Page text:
Ganesh quickly left the balcony.
He went to the cupboard and found a large black-and-white framed picture of their wedding, his wife looking directly at the camera, as if trying to stare it down. He looked happy; his head was tilted to one side, the beginning of a smile on his lips. It occurred to him that she may not have been happy on their wedding day; perhaps she had secretly wanted to marry another man, someone with more money, better looks, a prestigious family.
As he set the wedding picture back in the cupboard, his fingers brushed against another picture, one of his mother. He took it out. She was standing on the footsteps of a temple, which he recognized as Boudhha, the city's Buddhist temple, where hundreds of pilgrims congregated each day. It was an old photograph, probably taken right after he was born; the paper had yellowed at the corners. His mother was looking directly at the camera, the same way his wife had done. Maybe that's what women do, he thought. The photograph of his mother reminded him of people in the neighborhood whispering, when Ganesh was young, that he was the child of her union with her lover, not with his father. Throughout his childhood he had been haunted by an image of this so-called lover: a thin man with stick-like arms, sad eyes, and an aloof manner. One day when he was seven, he'd asked his mother whether she knew a tall man with sad eyes, and she had, with curiosity, scanned his face, then ruffled his hair and said no. He watched for such a man in his neighborhood and at the carnivals his mother took him to, carnivals with games and swings and giant wheels, but no one resembled the image that returned to him, again and again.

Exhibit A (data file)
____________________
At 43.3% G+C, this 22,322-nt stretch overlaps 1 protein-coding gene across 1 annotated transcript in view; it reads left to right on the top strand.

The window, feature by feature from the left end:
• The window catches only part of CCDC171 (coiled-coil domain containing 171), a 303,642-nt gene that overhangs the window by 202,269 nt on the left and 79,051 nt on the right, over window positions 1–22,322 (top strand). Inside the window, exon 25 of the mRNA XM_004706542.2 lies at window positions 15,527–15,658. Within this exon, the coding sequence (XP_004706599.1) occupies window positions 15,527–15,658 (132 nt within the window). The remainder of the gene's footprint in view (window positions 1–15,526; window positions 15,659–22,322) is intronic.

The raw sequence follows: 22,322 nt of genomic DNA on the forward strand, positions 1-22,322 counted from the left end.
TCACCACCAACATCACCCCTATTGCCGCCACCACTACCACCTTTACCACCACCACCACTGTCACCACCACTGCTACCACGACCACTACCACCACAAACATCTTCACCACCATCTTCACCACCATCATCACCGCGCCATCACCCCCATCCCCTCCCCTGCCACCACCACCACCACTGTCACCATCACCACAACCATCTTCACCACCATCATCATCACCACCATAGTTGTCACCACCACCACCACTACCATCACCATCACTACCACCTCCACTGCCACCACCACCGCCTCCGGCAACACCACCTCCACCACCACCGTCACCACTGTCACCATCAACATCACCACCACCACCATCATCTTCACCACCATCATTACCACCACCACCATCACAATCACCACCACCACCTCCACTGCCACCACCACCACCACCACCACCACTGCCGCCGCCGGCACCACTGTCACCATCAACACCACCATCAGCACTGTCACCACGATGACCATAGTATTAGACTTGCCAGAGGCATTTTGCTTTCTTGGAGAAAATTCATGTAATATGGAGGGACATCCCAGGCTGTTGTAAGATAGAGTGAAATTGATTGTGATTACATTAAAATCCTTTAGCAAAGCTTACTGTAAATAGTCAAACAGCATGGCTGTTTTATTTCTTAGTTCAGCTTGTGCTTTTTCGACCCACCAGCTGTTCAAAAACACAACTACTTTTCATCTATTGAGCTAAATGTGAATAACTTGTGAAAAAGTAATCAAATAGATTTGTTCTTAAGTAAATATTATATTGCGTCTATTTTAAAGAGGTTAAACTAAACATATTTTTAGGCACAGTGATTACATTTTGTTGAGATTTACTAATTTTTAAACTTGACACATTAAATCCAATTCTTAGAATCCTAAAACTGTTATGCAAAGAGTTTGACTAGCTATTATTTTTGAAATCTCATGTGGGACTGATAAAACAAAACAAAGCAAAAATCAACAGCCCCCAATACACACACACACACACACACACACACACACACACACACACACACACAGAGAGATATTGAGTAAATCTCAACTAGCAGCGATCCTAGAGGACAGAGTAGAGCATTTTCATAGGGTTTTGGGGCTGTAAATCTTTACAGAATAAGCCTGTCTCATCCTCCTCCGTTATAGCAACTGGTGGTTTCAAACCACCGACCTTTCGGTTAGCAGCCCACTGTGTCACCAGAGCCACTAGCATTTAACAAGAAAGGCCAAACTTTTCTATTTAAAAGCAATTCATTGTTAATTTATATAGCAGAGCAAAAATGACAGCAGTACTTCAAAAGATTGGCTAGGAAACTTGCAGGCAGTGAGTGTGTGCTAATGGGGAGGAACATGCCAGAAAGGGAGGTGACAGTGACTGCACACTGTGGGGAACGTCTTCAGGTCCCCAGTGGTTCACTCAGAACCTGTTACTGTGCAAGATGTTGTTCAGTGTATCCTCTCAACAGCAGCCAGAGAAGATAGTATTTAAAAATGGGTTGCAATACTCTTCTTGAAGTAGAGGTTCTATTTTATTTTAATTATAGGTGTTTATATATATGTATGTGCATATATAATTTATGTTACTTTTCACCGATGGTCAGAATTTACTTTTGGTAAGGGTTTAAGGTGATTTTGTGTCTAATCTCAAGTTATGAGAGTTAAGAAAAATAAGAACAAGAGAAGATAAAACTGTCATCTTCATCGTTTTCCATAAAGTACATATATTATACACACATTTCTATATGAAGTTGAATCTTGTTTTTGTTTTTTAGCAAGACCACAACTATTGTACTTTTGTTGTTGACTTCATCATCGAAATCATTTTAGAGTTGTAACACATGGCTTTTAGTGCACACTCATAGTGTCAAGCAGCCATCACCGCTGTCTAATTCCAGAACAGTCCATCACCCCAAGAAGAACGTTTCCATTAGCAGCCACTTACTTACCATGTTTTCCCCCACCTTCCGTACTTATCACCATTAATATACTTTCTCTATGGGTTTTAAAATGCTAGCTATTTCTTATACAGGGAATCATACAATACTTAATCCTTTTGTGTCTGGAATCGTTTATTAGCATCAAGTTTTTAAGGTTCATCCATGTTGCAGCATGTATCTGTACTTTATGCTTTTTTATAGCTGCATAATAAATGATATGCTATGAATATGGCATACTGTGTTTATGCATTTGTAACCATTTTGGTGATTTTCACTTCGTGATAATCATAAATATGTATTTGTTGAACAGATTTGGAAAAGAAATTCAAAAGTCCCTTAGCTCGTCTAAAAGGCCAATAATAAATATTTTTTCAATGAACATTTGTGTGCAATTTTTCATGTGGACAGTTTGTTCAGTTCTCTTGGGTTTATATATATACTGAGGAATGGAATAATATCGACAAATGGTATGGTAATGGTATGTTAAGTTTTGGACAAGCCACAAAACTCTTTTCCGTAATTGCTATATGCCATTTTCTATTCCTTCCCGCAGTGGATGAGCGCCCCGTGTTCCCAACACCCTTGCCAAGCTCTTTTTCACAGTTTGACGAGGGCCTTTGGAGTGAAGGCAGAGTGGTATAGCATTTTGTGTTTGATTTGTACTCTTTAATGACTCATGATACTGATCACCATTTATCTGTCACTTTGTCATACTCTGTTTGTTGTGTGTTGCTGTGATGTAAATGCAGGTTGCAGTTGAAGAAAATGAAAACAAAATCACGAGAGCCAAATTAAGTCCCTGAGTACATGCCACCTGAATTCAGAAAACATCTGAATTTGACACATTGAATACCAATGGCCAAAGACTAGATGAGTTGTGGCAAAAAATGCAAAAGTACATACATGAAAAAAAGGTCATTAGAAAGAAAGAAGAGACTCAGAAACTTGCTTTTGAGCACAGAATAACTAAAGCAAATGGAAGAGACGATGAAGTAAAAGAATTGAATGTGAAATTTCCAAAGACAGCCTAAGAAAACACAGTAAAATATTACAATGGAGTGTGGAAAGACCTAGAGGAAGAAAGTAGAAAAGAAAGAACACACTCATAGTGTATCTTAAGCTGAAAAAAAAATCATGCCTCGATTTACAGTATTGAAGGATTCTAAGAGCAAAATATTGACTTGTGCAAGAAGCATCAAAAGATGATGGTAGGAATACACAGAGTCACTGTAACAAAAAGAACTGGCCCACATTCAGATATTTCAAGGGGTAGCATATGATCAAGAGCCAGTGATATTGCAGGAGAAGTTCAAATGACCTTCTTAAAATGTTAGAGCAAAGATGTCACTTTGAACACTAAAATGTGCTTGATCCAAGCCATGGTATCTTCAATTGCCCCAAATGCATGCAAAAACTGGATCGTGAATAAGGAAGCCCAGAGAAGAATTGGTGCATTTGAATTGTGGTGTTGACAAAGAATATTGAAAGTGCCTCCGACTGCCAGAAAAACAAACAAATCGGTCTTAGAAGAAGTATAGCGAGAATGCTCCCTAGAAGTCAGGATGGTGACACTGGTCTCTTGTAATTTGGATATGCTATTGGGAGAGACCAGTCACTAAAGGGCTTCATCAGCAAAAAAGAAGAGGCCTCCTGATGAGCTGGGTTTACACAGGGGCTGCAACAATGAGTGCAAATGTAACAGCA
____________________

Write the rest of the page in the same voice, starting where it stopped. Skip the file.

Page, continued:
His wife cooked lunch, and while they ate, she brought up the wedding. “The tent was huge,” she said. “It could have held a thousand guests, but there were only about a hundred. A woman was wearing a necklace with thirteen – no, twelve – big diamonds. Imagine wearing that! What a burden on your neck, and the fear you'd have while you wore it. A man there asked about you, said his office is down the hall from yours; he does the revenues or something like that.”